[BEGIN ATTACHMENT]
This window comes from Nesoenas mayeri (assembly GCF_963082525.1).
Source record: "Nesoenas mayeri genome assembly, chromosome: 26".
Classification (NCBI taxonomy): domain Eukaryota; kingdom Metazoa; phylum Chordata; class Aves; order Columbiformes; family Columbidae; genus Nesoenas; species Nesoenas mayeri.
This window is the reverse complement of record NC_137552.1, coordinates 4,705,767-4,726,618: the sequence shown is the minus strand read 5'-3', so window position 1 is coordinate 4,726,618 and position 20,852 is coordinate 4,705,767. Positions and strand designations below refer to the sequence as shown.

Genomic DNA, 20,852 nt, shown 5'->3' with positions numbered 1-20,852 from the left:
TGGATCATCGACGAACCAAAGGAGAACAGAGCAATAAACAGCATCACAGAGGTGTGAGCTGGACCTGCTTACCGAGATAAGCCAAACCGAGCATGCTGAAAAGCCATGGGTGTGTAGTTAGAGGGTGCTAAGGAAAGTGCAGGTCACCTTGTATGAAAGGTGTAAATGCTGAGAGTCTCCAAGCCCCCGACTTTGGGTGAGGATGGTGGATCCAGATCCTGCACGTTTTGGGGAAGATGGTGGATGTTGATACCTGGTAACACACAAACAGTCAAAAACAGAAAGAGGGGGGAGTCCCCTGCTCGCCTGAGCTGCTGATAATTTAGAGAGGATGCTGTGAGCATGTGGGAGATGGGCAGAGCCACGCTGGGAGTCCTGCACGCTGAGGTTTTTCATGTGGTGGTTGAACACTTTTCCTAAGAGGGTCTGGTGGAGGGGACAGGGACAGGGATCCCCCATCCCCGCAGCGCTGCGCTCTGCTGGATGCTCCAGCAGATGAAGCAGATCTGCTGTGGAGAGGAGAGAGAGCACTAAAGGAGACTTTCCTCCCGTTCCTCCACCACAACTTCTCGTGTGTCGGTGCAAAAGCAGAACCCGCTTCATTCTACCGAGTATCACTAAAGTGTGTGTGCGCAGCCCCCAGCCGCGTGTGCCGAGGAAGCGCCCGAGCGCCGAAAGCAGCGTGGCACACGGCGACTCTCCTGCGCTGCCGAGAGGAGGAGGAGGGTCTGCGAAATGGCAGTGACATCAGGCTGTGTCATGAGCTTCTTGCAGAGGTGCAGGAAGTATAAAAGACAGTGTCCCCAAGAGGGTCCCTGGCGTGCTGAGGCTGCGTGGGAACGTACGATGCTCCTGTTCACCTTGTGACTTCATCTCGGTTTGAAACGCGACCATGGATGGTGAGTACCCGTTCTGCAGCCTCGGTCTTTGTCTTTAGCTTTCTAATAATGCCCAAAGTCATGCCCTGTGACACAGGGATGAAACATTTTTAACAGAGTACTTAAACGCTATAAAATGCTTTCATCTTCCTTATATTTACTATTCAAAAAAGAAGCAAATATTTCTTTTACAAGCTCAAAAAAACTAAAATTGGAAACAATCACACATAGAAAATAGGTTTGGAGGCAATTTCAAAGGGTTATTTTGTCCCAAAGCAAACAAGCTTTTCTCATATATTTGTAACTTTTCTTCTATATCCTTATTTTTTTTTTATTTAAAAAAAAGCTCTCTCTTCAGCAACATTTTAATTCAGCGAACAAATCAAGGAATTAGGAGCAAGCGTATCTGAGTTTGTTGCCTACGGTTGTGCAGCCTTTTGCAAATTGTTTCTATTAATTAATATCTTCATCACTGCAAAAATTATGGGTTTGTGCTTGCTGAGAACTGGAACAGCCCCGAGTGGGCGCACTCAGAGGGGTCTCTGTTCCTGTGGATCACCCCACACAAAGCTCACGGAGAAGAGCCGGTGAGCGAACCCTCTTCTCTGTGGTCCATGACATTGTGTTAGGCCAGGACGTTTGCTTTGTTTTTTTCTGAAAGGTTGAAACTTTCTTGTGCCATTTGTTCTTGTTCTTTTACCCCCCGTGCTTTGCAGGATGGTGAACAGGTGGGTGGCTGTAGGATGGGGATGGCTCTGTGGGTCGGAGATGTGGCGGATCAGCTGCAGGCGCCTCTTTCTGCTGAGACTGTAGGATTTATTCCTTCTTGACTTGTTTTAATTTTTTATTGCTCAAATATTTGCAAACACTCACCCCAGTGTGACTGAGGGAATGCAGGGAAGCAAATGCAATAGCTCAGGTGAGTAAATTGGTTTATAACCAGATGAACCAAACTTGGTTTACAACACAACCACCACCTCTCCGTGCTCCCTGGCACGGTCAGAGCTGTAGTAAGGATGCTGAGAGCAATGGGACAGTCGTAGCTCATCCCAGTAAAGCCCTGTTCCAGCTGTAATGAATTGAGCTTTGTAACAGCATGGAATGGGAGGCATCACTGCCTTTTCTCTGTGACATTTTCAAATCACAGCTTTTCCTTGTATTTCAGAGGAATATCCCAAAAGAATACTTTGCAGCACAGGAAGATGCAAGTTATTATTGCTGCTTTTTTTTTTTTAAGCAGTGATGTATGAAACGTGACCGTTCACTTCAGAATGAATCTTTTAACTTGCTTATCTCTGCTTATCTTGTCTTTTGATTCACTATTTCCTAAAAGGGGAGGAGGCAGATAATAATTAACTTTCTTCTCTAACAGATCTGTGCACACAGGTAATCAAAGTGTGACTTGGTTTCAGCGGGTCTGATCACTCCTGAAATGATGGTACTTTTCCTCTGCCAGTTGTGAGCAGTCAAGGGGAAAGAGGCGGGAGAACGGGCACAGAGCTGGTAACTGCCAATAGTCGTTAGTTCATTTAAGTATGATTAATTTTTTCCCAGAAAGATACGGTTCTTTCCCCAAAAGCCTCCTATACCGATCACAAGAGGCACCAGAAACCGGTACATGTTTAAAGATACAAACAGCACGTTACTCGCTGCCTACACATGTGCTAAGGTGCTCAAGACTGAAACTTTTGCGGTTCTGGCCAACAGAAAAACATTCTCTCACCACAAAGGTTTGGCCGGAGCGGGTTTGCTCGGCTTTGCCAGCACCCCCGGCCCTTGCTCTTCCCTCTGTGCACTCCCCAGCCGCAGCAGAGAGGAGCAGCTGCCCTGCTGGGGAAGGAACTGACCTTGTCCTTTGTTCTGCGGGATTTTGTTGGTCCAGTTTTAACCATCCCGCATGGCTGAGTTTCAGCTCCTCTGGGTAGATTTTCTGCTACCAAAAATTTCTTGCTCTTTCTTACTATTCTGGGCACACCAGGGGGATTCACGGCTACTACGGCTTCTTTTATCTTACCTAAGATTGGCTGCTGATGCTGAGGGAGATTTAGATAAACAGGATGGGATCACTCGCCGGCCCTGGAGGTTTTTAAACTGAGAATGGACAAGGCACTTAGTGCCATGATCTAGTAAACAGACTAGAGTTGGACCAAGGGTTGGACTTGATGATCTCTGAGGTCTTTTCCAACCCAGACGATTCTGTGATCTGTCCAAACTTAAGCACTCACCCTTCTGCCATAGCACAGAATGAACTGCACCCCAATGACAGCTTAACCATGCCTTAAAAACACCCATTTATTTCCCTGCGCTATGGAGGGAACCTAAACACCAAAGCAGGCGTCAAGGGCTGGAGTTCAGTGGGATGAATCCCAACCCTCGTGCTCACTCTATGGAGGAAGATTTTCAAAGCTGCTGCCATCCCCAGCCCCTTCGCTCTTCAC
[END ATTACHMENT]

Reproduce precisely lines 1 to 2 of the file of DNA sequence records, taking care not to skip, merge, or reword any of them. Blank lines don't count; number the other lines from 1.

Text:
This window comes from Nesoenas mayeri (assembly GCF_963082525.1).
Source record: "Nesoenas mayeri genome assembly, chromosome: 26".